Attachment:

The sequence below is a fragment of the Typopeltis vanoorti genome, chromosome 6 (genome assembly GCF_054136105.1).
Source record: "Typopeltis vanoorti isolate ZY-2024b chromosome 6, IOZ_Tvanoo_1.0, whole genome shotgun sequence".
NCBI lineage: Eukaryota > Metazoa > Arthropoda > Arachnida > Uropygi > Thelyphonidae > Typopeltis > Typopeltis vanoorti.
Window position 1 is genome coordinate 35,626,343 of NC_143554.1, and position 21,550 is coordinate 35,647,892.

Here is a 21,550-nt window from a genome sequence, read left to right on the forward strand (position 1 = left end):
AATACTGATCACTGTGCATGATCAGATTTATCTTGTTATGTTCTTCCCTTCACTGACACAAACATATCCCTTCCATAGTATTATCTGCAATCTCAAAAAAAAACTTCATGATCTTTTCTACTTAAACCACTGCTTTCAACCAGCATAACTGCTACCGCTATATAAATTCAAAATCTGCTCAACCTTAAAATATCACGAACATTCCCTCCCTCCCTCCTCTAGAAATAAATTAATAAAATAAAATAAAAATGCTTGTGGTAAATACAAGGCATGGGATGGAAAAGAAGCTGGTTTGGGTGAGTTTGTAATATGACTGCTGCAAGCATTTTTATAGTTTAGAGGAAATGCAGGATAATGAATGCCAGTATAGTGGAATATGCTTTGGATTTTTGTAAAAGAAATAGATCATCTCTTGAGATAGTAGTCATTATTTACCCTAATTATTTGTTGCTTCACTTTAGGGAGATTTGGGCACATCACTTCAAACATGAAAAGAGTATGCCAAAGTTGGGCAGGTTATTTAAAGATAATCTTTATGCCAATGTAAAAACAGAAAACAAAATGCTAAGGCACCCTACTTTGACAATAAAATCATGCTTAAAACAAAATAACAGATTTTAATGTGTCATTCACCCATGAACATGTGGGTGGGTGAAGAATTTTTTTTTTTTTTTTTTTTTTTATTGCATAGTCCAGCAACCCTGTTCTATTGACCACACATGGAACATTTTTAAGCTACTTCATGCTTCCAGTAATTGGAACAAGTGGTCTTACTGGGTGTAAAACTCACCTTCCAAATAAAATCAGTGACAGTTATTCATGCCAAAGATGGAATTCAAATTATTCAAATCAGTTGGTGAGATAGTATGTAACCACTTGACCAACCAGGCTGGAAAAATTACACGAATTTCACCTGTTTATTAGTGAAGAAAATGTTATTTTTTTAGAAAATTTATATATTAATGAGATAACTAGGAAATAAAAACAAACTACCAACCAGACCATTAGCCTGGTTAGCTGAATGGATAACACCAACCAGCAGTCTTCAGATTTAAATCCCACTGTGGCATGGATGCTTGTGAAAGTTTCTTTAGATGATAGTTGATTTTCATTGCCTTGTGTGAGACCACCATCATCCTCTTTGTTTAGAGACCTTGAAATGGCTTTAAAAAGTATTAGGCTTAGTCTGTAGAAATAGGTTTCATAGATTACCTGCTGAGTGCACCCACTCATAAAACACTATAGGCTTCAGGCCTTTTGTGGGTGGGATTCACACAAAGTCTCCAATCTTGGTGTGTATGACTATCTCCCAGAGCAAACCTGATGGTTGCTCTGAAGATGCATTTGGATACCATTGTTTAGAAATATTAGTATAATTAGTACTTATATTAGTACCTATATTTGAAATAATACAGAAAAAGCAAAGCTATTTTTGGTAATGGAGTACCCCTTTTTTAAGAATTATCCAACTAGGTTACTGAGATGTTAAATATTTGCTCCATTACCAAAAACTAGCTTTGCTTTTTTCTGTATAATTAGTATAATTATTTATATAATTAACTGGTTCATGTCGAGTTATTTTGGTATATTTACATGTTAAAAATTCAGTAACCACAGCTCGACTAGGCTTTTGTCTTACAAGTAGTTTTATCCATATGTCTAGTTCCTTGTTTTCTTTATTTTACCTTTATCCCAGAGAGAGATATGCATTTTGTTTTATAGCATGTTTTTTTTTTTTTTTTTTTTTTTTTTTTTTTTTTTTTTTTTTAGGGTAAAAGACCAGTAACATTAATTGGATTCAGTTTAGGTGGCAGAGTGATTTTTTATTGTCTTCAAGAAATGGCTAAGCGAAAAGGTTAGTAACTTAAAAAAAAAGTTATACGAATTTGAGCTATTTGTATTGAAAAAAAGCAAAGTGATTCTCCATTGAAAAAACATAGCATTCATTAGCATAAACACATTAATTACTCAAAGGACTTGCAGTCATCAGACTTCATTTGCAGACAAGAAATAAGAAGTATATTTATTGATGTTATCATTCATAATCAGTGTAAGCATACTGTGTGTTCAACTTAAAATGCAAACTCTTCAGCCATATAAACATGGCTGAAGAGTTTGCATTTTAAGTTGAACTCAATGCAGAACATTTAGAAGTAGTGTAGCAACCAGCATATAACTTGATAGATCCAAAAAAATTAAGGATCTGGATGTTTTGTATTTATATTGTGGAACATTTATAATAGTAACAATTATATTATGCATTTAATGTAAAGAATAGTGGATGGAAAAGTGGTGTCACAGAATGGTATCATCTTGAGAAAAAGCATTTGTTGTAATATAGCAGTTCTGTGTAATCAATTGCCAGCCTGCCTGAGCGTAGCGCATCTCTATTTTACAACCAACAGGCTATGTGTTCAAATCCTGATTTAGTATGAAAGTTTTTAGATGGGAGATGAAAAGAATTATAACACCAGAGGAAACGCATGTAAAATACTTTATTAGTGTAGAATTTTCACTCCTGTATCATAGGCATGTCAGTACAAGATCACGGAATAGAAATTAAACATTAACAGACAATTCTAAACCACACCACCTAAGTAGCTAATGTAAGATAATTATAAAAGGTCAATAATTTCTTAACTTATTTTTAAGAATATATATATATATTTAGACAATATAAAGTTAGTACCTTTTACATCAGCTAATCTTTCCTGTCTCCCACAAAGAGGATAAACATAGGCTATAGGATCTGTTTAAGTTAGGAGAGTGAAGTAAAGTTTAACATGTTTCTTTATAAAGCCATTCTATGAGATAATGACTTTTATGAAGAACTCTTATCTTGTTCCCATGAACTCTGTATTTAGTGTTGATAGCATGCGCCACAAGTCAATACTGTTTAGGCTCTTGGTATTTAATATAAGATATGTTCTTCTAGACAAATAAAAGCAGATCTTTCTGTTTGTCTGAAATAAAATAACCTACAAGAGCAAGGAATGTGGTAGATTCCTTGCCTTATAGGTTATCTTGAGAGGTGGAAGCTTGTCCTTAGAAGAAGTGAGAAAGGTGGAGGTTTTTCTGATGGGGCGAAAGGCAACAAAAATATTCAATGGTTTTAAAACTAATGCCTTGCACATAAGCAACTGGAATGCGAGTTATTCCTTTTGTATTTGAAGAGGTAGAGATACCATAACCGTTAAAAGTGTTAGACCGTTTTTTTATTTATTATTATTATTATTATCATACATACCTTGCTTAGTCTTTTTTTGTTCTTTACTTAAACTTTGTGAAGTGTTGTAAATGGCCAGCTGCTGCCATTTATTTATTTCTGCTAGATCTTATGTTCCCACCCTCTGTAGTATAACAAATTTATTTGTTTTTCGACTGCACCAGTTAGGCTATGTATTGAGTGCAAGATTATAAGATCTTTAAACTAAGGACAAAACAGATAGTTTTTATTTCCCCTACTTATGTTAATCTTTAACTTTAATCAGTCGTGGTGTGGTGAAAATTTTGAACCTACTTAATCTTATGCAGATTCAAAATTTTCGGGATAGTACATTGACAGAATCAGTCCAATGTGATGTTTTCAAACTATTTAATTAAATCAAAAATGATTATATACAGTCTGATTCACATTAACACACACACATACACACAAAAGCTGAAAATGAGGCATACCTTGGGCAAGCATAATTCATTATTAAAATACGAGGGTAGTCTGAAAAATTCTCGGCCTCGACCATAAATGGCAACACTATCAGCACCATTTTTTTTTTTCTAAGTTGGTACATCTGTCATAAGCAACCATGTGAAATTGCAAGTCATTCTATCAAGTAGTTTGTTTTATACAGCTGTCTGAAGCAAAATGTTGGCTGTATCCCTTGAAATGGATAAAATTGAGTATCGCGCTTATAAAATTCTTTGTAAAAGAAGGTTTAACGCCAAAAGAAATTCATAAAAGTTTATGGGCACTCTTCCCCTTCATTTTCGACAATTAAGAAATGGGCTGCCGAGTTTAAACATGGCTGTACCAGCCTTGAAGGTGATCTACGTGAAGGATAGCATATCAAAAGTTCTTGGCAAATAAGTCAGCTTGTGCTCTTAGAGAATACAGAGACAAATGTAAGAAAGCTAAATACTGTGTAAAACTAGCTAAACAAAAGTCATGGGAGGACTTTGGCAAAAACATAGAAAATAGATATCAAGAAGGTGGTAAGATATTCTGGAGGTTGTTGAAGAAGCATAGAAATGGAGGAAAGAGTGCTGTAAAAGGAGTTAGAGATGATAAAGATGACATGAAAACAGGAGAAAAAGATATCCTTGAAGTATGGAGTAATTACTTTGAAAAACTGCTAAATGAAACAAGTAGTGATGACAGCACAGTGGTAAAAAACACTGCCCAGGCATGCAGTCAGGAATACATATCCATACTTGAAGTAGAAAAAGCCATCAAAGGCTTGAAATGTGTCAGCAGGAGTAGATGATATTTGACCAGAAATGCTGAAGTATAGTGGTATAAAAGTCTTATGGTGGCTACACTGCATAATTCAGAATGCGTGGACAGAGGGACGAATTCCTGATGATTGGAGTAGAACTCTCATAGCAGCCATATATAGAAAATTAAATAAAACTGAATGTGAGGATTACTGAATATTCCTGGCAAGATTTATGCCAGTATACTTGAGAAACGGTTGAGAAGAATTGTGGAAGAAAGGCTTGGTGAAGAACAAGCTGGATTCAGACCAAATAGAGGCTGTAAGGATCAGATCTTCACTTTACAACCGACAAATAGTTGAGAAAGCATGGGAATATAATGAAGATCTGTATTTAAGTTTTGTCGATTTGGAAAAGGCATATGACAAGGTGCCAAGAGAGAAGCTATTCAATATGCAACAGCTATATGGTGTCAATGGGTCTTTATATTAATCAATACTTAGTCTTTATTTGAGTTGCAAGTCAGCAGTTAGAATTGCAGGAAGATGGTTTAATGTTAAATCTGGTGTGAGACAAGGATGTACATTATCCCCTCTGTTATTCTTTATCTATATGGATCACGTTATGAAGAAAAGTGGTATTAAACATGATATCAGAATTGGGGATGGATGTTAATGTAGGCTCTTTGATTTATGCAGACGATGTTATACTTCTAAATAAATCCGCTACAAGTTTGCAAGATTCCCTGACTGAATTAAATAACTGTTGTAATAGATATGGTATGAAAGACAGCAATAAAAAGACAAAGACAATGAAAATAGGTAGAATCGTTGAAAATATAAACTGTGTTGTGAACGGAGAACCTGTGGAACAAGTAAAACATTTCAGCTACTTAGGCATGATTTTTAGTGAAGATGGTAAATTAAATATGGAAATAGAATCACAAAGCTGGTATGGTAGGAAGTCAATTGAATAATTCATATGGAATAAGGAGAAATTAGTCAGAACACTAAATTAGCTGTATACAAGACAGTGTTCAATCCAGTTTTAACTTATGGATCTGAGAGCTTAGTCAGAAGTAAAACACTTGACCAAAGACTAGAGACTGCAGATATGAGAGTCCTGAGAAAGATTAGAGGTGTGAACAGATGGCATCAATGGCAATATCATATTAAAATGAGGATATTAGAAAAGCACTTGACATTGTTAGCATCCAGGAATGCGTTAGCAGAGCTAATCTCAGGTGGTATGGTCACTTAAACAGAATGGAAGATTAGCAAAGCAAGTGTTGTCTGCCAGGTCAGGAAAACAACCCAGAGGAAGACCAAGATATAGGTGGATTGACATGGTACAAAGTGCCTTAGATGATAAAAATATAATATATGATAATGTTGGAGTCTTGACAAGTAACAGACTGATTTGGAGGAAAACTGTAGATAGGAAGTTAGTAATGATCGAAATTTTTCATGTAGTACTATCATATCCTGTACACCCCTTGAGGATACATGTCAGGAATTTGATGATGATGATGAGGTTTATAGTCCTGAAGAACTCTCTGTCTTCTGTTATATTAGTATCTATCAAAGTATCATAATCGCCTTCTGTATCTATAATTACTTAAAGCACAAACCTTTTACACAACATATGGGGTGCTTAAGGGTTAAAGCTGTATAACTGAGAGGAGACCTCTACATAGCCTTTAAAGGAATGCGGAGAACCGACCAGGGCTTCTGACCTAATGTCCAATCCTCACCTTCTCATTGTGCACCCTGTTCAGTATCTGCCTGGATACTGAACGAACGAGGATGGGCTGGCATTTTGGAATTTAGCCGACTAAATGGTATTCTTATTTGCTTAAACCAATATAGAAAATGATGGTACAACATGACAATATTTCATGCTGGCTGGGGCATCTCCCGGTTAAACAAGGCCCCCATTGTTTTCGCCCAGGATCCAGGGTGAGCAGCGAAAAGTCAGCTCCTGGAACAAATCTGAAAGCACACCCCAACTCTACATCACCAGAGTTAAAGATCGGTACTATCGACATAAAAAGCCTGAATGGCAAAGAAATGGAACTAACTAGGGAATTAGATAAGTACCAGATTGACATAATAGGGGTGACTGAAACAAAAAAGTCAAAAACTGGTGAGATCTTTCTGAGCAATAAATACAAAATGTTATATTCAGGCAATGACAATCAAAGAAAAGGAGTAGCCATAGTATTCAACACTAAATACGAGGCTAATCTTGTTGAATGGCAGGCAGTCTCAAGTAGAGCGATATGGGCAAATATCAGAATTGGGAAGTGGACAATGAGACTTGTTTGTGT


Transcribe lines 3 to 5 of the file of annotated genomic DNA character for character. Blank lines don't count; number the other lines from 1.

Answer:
NCBI lineage: Eukaryota > Metazoa > Arthropoda > Arachnida > Uropygi > Thelyphonidae > Typopeltis > Typopeltis vanoorti.
Window position 1 is genome coordinate 35,626,343 of NC_143554.1, and position 21,550 is coordinate 35,647,892.

Here is a 21,550-nt window from a genome sequence, read left to right on the forward strand (position 1 = left end):